Sunday, March 19, 2017

Exports and Imports - January Data is Difficult to Judge

Dairy export and import data for January 2017 is now available.  In total, the data is difficult to judge. Cheese exports were at prior year levels and butter exports were beneath prior year levels.  Nonfat dry milk exports were above the prior year, but so were imports, leaving net nonfat dry milk exports unchanged from the prior year.  Dry whey exports were slightly above the prior year.

Why are exports and imports important?  They represent a large part of the demand for U.S. dairy products and they are the most volatile part of total demand.  Changes in demand directly influence inventory levels which in turn influence producer prices.

The USDEC provides timely updates on exports.  However, there seems to be a lag in data posted in their new blog.  As an example, although the current USDEC post carries the date of March 15, 2017, much of the data is updated only through November 2016.  A better view of the current data provided and discussed by the USDEC can be found in their long-term format.  That data is available at this link.  Unfortunately, the updated data in the long-term format carries almost no information on imports.  As covered in two prior posts to this blog (Part One and Part Two), imports are currently more of an issue than exports.

Cheese exports and imports will be discussed first, as they influence cheese prices and cheese prices have the most influence on U.S. producer milk prices (see prior post).

Cheese exports for 2017 have started at the same level of the two prior years showing no improvement or decline.  

The exports when reviewed by the receiving countries, showed significant changes.  Exports to Mexico were way down.  However, the losses in Mexican purchases were made up by increased exports to South Korea, Australia, Canada, and China.  There is some uncertainty in exports to Mexico with the chance that NAFTA will be revised.  This could be influencing the volume of exports to Mexico.  

In a business sense, if the loss in exports to Mexico can be made up through exports to other countries, that would certainly help diversify the customer base and reduce dependence on exports to Mexico.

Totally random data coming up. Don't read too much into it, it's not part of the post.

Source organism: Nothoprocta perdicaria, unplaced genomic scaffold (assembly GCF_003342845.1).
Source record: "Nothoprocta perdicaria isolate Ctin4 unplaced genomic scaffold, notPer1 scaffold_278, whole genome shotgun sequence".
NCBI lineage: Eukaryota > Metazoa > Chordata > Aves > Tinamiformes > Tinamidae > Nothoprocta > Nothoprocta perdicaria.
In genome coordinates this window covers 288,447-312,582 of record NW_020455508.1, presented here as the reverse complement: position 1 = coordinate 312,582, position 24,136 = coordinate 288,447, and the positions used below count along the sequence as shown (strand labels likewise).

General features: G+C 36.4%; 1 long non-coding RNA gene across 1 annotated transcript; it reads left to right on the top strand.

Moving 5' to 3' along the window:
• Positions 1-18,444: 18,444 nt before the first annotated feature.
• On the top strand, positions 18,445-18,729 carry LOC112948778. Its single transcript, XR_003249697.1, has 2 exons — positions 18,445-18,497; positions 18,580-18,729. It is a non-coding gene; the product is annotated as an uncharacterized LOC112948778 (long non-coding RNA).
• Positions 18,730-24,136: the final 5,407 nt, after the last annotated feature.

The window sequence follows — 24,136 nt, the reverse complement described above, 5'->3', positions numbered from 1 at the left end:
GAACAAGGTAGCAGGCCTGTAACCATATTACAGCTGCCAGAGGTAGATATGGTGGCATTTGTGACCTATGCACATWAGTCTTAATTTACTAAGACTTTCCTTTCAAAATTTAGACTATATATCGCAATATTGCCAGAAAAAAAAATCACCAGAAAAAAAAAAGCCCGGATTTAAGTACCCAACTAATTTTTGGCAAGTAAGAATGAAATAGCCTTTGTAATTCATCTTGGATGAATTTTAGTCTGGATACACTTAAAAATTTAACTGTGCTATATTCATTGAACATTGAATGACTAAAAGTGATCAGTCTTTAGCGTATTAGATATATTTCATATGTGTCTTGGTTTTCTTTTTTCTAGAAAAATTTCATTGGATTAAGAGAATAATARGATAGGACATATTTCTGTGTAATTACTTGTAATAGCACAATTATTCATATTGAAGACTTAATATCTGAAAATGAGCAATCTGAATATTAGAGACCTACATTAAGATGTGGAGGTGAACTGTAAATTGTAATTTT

The good news for January is that cheese imports were lower than the prior year (see chart below). The volume of imports was midway between 2015 and 2016 levels.  Its to early to say that this is the beginning of a trend, but it will be followed closely in future posts to this blog.

There were significant changes in the sourcing of imports.  Cheese imports from New Zealand dropped by two-thirds and were unilaterally responsible for the decrease in imports from the prior year.  However, a near doubling of imported cheese from France offset some of the New Zealand reduction.

Exports of butter in January 2017 were at a five year low.  The price of U.S. butter remains too high to compete in the international markets with other exporting countries.

The butter exports were primarily to Canada and Mexico.  Some or the reasons for the significant changes in Canadian purchases were covered in the February 26, 2017 post to this blog.  The decrease in exports of butter to Mexico was huge, causing Mexico to fall to a second place ranking in purchases by country.

Imports of butter followed the same trends as cheese, with volumes midway between the prior two years.

However, the surprising analytic is that all of the imported butter came from one country, Ireland. While Ireland was our largest import location for the full year of 2016, Mexico and New Zealand also supplied significant volumes.  In January, imports from Mexico and New Zealand were nonexistent.

Nonfat dry milk exports were record setting for the month of January.  While the volume is clearly good news, the even better news is that the price for January 2017 was well above the price for January 2016.  The bad news is that the prices are still only half of the 2014 level pricing for nonfat dry milk.  Therefore the Class IV milk price remains low.

The exports of nonfat dry milk followed historical export patterns with the majority going to Mexico.

However, imports of nonfat dry milk again set record levels totally offsetting the increase in exports.

Imports exceeded the prior year for all five of the top sources for nonfat dry milk.  The biggest increase came for Chile where import volumes doubled from the prior year.

This has left net exports exactly where they were one year ago.  There was no significant increase or decrease.  For the first ten months of 2016, there was a trend of increased net exports, but the last three months have reversed that trend.

The second largest influencer of the Class III price is the price of dry whey (see prior post).  Dry whey is largely an export item and the price reflects this.  Volumes exported in January are slightly above the last two years, but still well below 2013/14 levels.  Prices have escalated in recent months and are expected to maintain their current pricing.

There are many things that could influence dairy exports and imports in 2017 including NAFTA, exchange rates, and the international milk supply.  Volatility can be expected.  Changes will be regularly followed in the blog.

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